About the Malvern Hills National Landscape


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2024 is the year we review our Management Plan for the National Landscape. To read more and have your say, visit our Review page.

Areas of Outstanding Natural Beauty have been renamed in November 2023, as National Landscapes – in a bid to bring them in line with the importance our National Parks enjoy.

Areas of Outstanding National Beauty (AONB), as they have been known since their inception in 1949, will be elevated to National Landscapes to place them alongside their larger and more well-known counterpart National Parks, to highlight their equal place in the country’s aims around health, wellbeing, sustainable public access, climate change and nature recovery.

Our spectacular Malvern Hills National Landscape (MHNL) covers parts of Herefordshire, Worcestershire and Gloucestershire and attracts visitors from near and far to enjoy the dramatic contrasts between the distinctive north-south ridge and the pastoral farmland.

The Malvern Hills landscape is known for its magnificent hills. At its highest point of 425m Worcestershire Beacon offers views as far as Wales and the Cotswolds.

Its famous spring water, a product of this landscape, is renowned for its purity and quality as a natural mineral water and is still bottled at the Holy Well, believed to be the oldest bottling plant in the world.

There is a rich heritage of forts, castles and priories here, standing out in the landscape telling tales of lives before us, and poets and authors alike have been inspired by the countryside.

The Malvern Hills landscape includes not only its dramatic ridgeline with spectacular views but also ancient woodlands, traditional orchards, parks, pastures and commons. Its varied geology gives rise  to a unique array of natural habitats, supporting a wide range of wildlife and species –many of them rare. A sense of remoteness, with opportunities to explore off the beaten track by day and enjoy dark skies at night, add to a sense of tranquillity. These are the ‘special qualities’ of the Malvern Hills National Landscape which make it so distinctive.

These special qualities and the relationship with the people who live, work and visit – both past and present – is known as natural beauty. Conserving and enhancing, protecting and restoring this natural beauty is at the heart of everything we do.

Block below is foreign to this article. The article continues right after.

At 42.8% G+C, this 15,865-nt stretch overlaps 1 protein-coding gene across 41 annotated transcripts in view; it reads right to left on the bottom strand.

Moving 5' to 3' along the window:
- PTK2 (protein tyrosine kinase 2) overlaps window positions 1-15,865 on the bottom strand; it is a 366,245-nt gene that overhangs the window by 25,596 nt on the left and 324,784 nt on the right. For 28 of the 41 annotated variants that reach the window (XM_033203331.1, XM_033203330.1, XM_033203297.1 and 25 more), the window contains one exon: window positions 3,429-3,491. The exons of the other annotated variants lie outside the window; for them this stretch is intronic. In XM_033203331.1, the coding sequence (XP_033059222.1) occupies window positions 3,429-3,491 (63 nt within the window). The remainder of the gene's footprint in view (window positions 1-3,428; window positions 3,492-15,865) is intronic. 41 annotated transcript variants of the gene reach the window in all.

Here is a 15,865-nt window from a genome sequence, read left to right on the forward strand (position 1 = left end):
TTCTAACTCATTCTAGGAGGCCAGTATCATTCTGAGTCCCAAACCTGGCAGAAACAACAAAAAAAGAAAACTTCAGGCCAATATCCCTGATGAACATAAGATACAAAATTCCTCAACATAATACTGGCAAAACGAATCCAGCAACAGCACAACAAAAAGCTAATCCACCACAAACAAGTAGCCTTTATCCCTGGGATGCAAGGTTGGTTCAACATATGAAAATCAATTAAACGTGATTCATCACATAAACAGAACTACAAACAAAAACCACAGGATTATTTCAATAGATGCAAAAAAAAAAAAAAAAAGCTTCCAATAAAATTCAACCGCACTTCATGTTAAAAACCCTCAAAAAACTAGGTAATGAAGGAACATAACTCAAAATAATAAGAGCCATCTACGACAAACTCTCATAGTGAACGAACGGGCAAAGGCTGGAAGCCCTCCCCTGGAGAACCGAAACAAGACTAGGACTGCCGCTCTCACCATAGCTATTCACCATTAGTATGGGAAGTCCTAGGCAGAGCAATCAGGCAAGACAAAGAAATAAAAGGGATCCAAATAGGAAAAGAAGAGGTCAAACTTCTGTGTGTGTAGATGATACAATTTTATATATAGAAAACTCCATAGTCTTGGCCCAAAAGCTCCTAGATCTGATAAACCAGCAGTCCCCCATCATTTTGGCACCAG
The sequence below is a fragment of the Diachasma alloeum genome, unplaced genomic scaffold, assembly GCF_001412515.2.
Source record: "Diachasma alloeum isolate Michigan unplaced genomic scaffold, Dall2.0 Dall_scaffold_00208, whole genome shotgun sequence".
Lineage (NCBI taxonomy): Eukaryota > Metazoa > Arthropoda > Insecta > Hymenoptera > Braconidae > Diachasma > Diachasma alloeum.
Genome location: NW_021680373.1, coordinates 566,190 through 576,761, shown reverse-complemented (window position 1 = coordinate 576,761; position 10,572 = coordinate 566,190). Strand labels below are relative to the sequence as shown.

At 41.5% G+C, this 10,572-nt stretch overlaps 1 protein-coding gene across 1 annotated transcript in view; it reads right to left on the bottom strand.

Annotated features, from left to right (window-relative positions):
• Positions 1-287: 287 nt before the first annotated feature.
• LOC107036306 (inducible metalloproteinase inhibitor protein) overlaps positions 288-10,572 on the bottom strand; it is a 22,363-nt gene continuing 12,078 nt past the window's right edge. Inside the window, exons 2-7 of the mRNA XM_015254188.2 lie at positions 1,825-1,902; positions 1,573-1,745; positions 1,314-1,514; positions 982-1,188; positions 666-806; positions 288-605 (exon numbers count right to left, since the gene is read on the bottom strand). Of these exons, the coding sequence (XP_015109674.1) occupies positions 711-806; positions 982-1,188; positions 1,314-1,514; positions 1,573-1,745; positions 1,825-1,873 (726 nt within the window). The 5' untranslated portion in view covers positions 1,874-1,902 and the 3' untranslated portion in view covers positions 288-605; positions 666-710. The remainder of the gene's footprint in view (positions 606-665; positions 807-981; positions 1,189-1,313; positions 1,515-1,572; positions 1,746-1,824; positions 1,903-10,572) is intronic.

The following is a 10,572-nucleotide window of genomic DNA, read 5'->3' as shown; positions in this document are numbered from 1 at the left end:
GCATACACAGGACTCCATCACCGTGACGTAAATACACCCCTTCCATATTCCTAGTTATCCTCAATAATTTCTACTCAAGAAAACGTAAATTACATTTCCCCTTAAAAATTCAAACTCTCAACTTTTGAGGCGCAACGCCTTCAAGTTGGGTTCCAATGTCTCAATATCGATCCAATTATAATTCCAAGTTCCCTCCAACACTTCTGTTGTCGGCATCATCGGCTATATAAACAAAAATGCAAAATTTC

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The Malvern Hills were designated as an AONB in 1959.

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The Malvern Hills National Landscape covers 105 square kilometres.

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The oldest rocks in the Malvern Hills are over 600 million years old, making them amongst the oldest rocks in England.

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The main hills and Commons constitute around 11% of this National Landscape and are owned and managed by the Malvern Hills Trust.

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This National Landscape receives roughly 1.25 million visits every year.

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Around 12,000 people live here

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Big variety in a small area. Ten different landscape types have been identified within this National Landscape.

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The area contains 14 Sites of Special Scientific Interest accounting for 10.9% of this National Landscape.

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It's not just the hills! At their feet are some of England's most beautiful villages and countryside.

What is a National Landscape/AONB?

AONBs are Areas of Outstanding Natural Beauty which is their legal status: their working name in England is National Landscapes. They are designated as such under the same legislation as that for National Parks (The National Parks and Access to the Countryside Act, 1949) for their distinctive character and of course, their natural beauty, as the name suggests. There are 46 AONBs and you can find out more about them at the National Association for AONBs website.

The AONB designation signifies that the natural beauty of this area is of national importance. As such, we work together with bodies who have both a local and national interest in conserving and enhancing this national landscape, to deliver a 5 year Management Plan which ensures we all work towards the same goals. Almost all public bodies have a legal duty to have regard to the purposes of conserving and enhancing the natural beauty of the AONB, and this is particularly important in considering Planning Applications.

The main purpose of the designation is to ‘conserve and enhance’ the natural beauty of the area. Natural beauty includes many aspects, such as the geology, climate, soils, plants, animals, communities, archaeology, buildings and those who live and have lived there in the past. As well as the main purpose, there are also supporting purposes.

  • Socio-economic purpose: ‘account should be taken of the needs of agriculture, forestry, other rural industries, and the economic and social needs of local communities’.
  • Purpose to have regard to the principles of sustainable development: ‘Particular regard should be paid to promoting sustainable forms of social and economic development that in themselves conserve and enhance the environment’.
  • Purpose to have regard to the needs of recreation: ‘the demand for recreation should be met insofar as this is consistent with the conservation of natural beauty’.

The Malvern Hills AONB is one of a family of 46 similarly designated areas across the United Kingdom and was designated in 1959. Perhaps you have visited other AONBs in the area, such as the Cotswolds, the Wye Valley or the Shropshire Hills?